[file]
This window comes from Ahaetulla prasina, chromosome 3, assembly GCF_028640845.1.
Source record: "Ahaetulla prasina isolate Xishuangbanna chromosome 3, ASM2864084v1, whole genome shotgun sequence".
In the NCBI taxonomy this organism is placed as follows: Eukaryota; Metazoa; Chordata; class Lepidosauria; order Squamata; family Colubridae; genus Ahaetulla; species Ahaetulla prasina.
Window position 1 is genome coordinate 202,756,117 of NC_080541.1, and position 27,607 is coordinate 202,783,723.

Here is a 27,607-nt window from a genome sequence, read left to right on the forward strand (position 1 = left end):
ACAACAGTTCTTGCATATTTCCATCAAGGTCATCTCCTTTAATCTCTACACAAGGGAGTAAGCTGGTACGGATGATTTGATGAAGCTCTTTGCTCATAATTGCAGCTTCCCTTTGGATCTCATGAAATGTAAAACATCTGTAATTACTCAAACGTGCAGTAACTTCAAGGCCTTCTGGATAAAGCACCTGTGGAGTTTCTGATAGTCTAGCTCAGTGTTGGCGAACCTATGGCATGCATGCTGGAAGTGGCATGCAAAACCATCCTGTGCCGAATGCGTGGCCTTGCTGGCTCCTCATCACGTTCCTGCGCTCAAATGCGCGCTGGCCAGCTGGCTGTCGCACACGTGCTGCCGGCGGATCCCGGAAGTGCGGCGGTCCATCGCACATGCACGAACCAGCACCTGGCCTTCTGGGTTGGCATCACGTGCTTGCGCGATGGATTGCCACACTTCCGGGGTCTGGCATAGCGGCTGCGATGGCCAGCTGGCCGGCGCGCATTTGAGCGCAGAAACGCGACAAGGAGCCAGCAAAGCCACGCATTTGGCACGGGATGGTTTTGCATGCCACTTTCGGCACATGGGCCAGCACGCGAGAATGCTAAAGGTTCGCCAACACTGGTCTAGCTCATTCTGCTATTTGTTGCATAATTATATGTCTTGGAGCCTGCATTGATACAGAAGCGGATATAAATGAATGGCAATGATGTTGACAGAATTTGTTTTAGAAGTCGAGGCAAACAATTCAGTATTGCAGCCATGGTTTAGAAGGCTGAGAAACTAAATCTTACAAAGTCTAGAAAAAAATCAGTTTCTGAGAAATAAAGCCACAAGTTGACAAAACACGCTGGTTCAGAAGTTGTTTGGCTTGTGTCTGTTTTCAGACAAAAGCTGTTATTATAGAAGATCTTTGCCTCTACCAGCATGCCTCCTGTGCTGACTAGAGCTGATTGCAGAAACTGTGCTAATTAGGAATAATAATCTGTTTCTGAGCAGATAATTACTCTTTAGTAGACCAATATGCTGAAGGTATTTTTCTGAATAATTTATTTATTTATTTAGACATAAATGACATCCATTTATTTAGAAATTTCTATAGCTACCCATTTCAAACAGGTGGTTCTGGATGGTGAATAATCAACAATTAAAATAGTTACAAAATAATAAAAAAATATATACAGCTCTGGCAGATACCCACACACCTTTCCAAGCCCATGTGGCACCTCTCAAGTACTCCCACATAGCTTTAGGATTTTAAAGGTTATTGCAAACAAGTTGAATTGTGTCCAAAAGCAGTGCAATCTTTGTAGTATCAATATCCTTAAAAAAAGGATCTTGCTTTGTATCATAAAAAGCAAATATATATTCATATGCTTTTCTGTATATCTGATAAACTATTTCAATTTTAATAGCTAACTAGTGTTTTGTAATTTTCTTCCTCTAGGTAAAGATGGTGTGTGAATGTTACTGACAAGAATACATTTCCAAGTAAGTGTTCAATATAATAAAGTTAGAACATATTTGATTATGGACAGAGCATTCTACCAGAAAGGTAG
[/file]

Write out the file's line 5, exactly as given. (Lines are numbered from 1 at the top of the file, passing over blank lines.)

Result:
Here is a 27,607-nt window from a genome sequence, read left to right on the forward strand (position 1 = left end):